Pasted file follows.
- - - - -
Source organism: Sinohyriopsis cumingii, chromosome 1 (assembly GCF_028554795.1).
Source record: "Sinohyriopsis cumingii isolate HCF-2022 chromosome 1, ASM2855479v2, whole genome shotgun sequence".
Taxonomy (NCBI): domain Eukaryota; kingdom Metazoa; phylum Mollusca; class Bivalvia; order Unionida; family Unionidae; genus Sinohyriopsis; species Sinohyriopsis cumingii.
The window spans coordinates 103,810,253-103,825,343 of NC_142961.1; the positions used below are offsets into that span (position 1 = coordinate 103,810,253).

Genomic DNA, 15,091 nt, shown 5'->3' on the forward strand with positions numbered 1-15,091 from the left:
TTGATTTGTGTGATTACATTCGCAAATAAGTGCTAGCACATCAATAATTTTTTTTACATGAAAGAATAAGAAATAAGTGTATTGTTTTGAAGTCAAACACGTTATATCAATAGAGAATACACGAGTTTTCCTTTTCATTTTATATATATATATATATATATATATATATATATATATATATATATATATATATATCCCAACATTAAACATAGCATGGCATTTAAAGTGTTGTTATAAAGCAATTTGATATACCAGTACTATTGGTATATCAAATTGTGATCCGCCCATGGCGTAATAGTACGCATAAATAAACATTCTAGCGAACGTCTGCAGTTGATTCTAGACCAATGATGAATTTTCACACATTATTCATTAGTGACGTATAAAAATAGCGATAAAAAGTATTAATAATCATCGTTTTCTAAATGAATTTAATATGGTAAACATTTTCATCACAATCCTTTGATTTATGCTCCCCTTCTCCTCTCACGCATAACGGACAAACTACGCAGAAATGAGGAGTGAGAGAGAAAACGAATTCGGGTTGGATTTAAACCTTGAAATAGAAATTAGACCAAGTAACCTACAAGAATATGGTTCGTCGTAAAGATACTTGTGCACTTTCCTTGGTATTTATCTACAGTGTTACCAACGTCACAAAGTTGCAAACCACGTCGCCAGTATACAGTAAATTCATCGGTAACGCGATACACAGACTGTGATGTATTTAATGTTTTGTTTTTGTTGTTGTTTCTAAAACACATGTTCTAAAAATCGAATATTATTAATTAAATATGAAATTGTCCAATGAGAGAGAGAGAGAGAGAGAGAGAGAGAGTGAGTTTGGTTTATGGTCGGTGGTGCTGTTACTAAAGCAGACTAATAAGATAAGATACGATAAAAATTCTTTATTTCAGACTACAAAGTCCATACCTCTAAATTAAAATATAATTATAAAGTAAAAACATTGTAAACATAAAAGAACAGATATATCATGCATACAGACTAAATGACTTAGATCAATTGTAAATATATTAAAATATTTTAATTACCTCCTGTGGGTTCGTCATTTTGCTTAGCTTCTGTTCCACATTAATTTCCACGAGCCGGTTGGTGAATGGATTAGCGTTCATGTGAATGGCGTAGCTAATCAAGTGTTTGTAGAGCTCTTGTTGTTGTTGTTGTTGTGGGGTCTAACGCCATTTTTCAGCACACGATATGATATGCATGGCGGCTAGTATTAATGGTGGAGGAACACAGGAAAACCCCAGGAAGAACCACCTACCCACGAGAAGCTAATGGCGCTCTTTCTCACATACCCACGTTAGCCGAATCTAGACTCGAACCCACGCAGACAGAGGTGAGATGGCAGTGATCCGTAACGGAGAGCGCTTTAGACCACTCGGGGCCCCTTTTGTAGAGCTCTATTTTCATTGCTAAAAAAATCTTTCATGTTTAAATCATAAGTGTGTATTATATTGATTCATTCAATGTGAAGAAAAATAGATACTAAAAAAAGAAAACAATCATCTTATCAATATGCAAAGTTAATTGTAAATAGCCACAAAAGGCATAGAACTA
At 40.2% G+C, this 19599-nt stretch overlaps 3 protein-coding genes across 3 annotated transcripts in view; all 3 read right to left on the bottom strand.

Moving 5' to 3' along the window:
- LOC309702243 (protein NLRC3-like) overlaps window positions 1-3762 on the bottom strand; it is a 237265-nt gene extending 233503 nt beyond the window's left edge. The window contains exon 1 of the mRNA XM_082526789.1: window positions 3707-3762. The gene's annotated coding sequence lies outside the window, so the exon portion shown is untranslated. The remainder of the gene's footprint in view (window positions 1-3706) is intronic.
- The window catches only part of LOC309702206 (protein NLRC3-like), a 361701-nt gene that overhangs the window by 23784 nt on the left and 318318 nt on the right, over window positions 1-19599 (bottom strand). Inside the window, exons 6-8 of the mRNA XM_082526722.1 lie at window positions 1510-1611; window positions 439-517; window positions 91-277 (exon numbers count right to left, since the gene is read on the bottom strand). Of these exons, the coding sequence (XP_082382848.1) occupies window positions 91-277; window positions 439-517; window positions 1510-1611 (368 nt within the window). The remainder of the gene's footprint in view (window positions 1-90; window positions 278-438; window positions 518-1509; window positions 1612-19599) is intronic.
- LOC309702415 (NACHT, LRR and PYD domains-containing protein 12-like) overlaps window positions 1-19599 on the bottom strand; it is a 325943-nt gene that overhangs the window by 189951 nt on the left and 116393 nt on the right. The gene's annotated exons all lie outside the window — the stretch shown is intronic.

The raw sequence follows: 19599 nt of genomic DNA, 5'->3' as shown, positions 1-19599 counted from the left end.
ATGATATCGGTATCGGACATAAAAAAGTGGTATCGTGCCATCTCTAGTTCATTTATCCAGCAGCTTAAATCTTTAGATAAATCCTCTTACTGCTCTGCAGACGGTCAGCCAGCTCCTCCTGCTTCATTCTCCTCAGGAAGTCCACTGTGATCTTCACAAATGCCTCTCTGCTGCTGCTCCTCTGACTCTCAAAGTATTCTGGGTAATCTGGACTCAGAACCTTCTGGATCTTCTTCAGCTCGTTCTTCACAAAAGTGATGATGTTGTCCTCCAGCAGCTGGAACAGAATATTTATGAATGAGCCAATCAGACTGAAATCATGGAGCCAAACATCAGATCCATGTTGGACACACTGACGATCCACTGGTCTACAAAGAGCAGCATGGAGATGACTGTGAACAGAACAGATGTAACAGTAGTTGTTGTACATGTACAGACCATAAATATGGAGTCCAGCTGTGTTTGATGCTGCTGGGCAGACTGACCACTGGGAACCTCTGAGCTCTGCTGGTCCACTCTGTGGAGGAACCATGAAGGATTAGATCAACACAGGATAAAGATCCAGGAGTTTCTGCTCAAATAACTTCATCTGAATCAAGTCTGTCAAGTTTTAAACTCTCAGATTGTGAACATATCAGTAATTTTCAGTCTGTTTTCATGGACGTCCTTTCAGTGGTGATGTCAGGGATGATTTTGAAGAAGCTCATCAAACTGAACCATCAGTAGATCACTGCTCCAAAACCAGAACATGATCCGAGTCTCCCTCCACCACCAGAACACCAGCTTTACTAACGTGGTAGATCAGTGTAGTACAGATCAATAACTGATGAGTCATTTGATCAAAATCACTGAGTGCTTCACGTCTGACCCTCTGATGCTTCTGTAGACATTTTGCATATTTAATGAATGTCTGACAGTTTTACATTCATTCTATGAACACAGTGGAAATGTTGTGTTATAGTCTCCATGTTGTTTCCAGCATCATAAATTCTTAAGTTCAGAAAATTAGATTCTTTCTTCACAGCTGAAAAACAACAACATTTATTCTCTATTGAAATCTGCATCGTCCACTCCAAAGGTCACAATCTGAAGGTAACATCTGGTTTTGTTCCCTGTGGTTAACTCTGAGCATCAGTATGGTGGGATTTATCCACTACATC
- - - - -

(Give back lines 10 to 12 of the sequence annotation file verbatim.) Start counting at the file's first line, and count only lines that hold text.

- The window catches only part of LOC309702206 (protein NLRC3-like), a 361701-nt gene that overhangs the window by 23784 nt on the left and 318318 nt on the right, over window positions 1-19599 (bottom strand). Inside the window, exons 6-8 of the mRNA XM_082526722.1 lie at window positions 1510-1611; window positions 439-517; window positions 91-277 (exon numbers count right to left, since the gene is read on the bottom strand). Of these exons, the coding sequence (XP_082382848.1) occupies window positions 91-277; window positions 439-517; window positions 1510-1611 (368 nt within the window). The remainder of the gene's footprint in view (window positions 1-90; window positions 278-438; window positions 518-1509; window positions 1612-19599) is intronic.
- LOC309702415 (NACHT, LRR and PYD domains-containing protein 12-like) overlaps window positions 1-19599 on the bottom strand; it is a 325943-nt gene that overhangs the window by 189951 nt on the left and 116393 nt on the right. The gene's annotated exons all lie outside the window — the stretch shown is intronic.

The raw sequence follows: 19599 nt of genomic DNA, 5'->3' as shown, positions 1-19599 counted from the left end.